Awakening the rock soul within, DEARBONES have achieved a guitar sound with this project that’s all at once intensely nostalgic, gritty, and brilliantly well-suited to the emotional, passionate mood of the band’s songwriting.
Unless you’re involved in certain sub-genre circles that still actively celebrate new metal and emo rock in waves, you might have all but forgotten – and dearly missed – this kind of sound from the vast majority of mainstream formats. Here we get intriguing songwriting, superb instrumental work, expressive compositions and powerful performances, and almost immediately – The Sleep Of Reason Produces Monsters draws you in for the long run.
The Sleep is the opening chapter, a complex piece with multiple sections and a powerful use of juxtaposition between delicacy and absolute weight. The softness of the guitar riffs and the leading vocalist’s meandering melody and poetic reflections, soon explodes into the roar of distortion and passionate screams. The subject matter switches gears, and the soundscape rightfully follows suit – reinforcing that shift in emotional intensity.
At way past the five minute mark, The Sleep roams through territories once explored by the likes of Brand New and Thirty Seconds to Mars. DEARBONES’ use of lightness and dark intertwined is also a welcomed reminder of a simpler time, and the band remain faultlessly in keeping with the mood of each section of this story that is the EP.
Silvercreek follows and quickly softens the blow of the opener. We’re led down a thoughtful, personal pathway, by nearly whispered, breathy vocals, hopeful guitar riffs, and a mellow drum line. The sound is beautiful, hypnotic and speaking to the late-night, deep thinkers out there. And then, just as we think we’re settled into the moment, the band drop in with yet another explosive switch to distortion and power.
The recording quality is sublime, the details stand tall without distracting from the overall vibe, and both the quiet and loud parts hit with stunning impact – particularly when experienced at volume. These stories stand out beautifully, too.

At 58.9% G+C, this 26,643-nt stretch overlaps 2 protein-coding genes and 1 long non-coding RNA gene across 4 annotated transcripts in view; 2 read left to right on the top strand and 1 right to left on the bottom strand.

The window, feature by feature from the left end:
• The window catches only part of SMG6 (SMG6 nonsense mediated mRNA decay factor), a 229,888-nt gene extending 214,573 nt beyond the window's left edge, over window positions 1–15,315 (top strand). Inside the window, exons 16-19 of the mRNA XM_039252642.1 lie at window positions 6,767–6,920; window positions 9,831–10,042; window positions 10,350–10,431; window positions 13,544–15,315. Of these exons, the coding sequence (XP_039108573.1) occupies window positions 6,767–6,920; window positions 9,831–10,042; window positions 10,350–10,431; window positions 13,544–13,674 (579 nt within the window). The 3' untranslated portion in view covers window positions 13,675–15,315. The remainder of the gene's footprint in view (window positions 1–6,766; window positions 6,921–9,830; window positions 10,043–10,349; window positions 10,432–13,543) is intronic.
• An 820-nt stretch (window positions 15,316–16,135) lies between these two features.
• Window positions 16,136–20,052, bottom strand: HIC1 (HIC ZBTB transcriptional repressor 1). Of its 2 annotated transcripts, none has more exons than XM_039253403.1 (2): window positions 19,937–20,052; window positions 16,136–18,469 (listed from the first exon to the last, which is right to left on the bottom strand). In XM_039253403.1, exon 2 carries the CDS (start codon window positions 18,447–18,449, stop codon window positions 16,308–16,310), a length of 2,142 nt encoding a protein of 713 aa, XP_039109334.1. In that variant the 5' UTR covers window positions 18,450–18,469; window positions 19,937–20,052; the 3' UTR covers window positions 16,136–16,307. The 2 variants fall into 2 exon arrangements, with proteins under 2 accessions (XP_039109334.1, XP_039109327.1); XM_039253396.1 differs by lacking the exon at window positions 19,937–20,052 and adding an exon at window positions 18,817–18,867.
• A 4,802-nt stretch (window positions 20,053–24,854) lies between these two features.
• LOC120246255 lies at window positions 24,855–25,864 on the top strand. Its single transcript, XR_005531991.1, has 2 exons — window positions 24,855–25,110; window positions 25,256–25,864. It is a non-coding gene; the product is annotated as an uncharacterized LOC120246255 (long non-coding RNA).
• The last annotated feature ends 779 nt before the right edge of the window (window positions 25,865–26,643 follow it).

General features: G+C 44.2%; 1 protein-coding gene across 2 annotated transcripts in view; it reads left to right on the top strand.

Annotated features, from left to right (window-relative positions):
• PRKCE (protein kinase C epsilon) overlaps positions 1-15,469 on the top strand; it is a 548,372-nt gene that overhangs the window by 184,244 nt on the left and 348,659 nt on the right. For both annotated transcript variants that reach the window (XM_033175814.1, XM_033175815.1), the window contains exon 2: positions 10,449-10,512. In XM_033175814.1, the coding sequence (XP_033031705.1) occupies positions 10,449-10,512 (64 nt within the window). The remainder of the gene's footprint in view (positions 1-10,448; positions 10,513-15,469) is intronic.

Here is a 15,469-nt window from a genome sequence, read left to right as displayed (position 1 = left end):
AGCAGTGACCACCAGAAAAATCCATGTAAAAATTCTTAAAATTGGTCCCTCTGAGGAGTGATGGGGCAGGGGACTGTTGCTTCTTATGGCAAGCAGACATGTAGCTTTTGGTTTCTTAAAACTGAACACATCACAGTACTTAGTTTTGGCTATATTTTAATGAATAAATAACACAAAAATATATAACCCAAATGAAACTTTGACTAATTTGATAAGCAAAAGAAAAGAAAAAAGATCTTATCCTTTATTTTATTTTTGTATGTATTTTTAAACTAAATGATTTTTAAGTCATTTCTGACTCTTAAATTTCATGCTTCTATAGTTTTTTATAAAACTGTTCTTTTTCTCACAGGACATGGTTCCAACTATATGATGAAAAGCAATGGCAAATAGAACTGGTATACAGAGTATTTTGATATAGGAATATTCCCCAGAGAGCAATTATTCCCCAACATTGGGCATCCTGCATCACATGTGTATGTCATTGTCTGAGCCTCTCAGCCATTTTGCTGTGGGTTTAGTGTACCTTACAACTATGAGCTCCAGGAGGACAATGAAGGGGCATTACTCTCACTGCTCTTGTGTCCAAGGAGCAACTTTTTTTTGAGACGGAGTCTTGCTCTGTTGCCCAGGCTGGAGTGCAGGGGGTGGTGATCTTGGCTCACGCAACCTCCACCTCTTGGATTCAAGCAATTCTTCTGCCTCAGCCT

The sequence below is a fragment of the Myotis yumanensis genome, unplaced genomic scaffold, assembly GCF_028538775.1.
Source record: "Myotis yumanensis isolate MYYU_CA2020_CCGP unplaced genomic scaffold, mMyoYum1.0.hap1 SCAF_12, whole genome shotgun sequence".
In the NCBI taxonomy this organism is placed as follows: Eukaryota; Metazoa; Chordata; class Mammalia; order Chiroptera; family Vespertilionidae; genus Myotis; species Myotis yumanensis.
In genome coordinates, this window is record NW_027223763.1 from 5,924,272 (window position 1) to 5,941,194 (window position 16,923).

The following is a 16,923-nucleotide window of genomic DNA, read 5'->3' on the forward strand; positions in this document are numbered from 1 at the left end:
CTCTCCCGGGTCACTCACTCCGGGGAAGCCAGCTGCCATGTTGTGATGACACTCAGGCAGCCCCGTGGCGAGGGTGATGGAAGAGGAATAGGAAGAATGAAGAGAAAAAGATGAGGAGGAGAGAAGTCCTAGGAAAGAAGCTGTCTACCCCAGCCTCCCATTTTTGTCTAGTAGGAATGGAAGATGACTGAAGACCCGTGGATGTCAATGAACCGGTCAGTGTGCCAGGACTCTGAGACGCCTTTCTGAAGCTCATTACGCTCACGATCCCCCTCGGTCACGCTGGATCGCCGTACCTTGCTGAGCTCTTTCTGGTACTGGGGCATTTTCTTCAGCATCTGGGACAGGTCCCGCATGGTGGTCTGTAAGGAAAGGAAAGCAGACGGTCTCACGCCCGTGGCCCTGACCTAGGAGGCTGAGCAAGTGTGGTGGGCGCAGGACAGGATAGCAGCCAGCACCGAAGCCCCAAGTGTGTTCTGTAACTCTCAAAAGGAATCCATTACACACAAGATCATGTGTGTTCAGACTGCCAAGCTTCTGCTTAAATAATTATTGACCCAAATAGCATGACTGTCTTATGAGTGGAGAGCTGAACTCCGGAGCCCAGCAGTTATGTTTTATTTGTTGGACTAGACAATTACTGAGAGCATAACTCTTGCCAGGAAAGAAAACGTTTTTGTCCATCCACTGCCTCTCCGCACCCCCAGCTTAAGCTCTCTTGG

The captain went down with the ship – pray that it was quiet, that it was quick.
Ambivalent starts off a little differently – the dramatic strike of a drum, a somewhat indie-rock-infused, almost funky guitar rhythm, and an instant rawness from the scream of the vocal. High energy all the way for this one, powerful vocals, and still an impressively creative instrumental set-up – complete with various stops and starts, changes in direction.
The In Between keeps that acoustic intimacy at the forefront again, letting the audience in closer, building a connection set to last. A well-placed beauty with a superb melody and a gorgeous sound in general, reinforced by paired vocals and reverb-kissed guitars.
As expected, there’s more to the process than first appears, and this is the band making the most out of the moment. Each song is an artistic journey, an expression of an experience from start to finish – so it changes, it mutates and evolves, and moves from calmness to chaos in an awesomely professional, compelling way.
The Monster finishes things up with a another slight change in feel. The verse vocals seem a little closer to punk-pop, the softer moments are a little more loaded with anticipation for the drop that’s to follow, and the drop is far more classic rock than alternative – it envelops and satisfies in a comforting way. The whole thing has you hanging on the lyrics once again, and just feeling at one with the progression and the band as they make their way through it.
What a pleasure to stumble upon. Refreshing songwriting, captivating stories and sensational performances. Here’s hoping this kind of alternative hard rock continues to make its long overdue comeback as and when our live music scenes return. DEARBONES will well and truly be one to watch out for.